- The Washington Times - Friday, July 13, 2007

A new prepaid debit card lets teens customize their plastic while parents keep an eye on every dollar spent.

“Today parents don’t know where kids are spending money if they give them cash,” said David Jones, chief executive officer of PAYjr, a Web site that aims to help parents teach their teenagers financial responsibility.

Joining the prepaid card market, PAYjr has partnered with the Visa Buxx program to offer a reloadable, prepaid PAYjr Visa Buxx card that parents can load, monitor and cancel at any time.

Prepaid cards, which allow parents to give teens a finite amount of money to spend, are gaining popularity as banks and credit-card companies across the country begin offering them.

The cards aim to improve levels of financial literacy. The average grade on a personal-finance test given to high school students by the Jump Start Coalition for Personal Financial Literacy last year was 52.4 percent — a failing grade.

“What we’ve learned is that people in general and young people in particular don’t know enough about personal finance,” said Laura Levine, JumpStart’s executive director.

The purpose of PAYjr is to encourage families to teach financial responsibility before students enter college, Mr. Jones said.

“I think many young people are becoming adults, becoming consumers and not knowing enough about personal finance to make smart decisions,” Mrs. Levine said.

Visa Buxx cards were created in 2000 and are now available through five additional major providers, including Sandy Spring Bank and Wachovia bank. One of the major components of the Visa Buxx program is the ability for a parent to monitor and control a child’s spending, said Visa spokesman Jason Alderman.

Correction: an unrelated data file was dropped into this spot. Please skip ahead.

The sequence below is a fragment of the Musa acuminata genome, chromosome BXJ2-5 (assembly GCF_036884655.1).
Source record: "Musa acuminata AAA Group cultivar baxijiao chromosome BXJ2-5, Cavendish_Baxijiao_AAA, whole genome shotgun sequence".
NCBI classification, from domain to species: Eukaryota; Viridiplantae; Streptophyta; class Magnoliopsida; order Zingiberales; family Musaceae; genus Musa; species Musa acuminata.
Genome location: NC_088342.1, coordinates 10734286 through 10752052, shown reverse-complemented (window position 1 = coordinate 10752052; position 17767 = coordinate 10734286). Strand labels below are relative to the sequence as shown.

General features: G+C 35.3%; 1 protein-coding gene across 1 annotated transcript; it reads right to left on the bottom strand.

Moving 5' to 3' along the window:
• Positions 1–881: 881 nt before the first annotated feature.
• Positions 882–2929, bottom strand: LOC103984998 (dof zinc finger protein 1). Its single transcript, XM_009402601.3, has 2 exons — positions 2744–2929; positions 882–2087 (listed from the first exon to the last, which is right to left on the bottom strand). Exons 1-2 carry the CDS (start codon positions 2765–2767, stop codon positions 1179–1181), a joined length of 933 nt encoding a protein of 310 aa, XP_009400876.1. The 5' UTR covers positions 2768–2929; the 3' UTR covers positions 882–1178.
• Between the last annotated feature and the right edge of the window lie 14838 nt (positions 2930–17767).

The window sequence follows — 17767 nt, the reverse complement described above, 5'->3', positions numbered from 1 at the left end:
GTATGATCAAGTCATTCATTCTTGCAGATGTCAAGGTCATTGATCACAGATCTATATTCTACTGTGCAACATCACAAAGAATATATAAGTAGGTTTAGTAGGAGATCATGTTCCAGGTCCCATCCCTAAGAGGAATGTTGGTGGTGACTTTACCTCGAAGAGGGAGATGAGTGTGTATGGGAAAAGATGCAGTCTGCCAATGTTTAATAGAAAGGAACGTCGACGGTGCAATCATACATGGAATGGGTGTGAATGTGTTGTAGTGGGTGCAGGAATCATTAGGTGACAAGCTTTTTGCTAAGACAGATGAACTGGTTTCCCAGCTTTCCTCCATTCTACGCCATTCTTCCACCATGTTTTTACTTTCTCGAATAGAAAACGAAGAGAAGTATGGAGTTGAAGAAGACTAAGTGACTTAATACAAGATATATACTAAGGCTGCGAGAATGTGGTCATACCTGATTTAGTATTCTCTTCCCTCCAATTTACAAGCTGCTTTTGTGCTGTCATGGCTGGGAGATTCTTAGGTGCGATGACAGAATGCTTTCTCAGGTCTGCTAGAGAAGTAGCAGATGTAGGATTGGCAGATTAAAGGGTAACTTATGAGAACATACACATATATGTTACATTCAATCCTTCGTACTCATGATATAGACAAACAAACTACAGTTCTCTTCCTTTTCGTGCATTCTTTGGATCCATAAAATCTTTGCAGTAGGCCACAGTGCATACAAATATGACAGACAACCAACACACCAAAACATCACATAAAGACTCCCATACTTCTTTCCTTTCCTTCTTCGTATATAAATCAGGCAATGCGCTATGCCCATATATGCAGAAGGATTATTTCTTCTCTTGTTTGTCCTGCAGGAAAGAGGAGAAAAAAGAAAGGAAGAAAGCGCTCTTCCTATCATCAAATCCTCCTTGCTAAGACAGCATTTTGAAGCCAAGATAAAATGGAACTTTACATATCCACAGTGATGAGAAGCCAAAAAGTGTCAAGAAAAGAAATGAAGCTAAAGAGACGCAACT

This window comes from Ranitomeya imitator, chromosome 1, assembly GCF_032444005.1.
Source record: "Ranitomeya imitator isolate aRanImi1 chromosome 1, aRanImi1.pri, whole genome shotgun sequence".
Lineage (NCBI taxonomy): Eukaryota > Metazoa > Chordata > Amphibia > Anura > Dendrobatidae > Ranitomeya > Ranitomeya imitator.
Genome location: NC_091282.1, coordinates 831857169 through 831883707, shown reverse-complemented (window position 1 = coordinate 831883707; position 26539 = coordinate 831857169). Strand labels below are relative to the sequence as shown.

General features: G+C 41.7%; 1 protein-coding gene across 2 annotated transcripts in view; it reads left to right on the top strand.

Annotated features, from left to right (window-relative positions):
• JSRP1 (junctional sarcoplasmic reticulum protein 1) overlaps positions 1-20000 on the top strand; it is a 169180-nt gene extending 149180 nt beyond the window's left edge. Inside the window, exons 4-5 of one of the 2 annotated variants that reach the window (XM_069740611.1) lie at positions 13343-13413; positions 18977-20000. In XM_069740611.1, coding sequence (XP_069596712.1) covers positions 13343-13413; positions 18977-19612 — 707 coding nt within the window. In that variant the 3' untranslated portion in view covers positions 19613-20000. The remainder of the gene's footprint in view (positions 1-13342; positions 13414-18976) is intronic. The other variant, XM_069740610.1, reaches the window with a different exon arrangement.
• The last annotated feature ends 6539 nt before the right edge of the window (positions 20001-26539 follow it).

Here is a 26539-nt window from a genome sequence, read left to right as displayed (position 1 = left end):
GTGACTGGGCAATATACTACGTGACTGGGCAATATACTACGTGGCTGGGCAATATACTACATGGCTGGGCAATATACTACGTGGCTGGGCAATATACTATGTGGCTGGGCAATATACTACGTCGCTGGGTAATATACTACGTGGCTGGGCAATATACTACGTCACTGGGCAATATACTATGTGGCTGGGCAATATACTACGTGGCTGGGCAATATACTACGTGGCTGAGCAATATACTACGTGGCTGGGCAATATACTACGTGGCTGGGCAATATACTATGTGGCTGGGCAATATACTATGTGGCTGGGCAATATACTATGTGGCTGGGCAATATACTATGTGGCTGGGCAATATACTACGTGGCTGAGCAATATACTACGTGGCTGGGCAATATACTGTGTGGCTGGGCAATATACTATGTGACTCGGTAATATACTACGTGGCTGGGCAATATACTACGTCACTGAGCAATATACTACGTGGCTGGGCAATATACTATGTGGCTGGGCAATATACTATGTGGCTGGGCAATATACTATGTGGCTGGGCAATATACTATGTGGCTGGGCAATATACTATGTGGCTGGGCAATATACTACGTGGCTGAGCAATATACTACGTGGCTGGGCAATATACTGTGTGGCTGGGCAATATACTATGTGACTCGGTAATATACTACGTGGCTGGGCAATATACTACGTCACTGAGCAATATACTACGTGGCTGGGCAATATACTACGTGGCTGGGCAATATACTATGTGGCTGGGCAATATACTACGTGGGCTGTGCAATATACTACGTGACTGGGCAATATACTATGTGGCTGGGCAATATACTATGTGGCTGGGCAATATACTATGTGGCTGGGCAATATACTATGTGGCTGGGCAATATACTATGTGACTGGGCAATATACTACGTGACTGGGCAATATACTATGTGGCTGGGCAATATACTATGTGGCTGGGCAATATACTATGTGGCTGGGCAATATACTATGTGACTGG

Though the PAYjr Visa Buxx cards have been offered since November 2006, PAYjr yesterday began selling a “design-your-own-card” program in which teens can customize the appearance of their card by uploading photos, drawings or other images to the PAYjr Web site.

The PAYjr card is available for youths 13 years and older. The card initially costs $4.95 for a stock design or $12.95 for a custom design and has a monthly fee of $3.95 and a 50-cent fee each time the card is reloaded.

Its Web site provides a free online chore- and allowance-tracking system that can work in conjunction with the card.

Mr. Jones said it is important for teens to learn to use “pieces of plastic” the right way and that teens who do not learn financial responsibility early may end up facing credit card debt later in life.

Mrs. Levine said parents should couple the prepaid cards with conversations about personal finance.

“The caution that I give to parents is just giving your child a prepaid card does not teach your child all they need to do to use a credit card later.”

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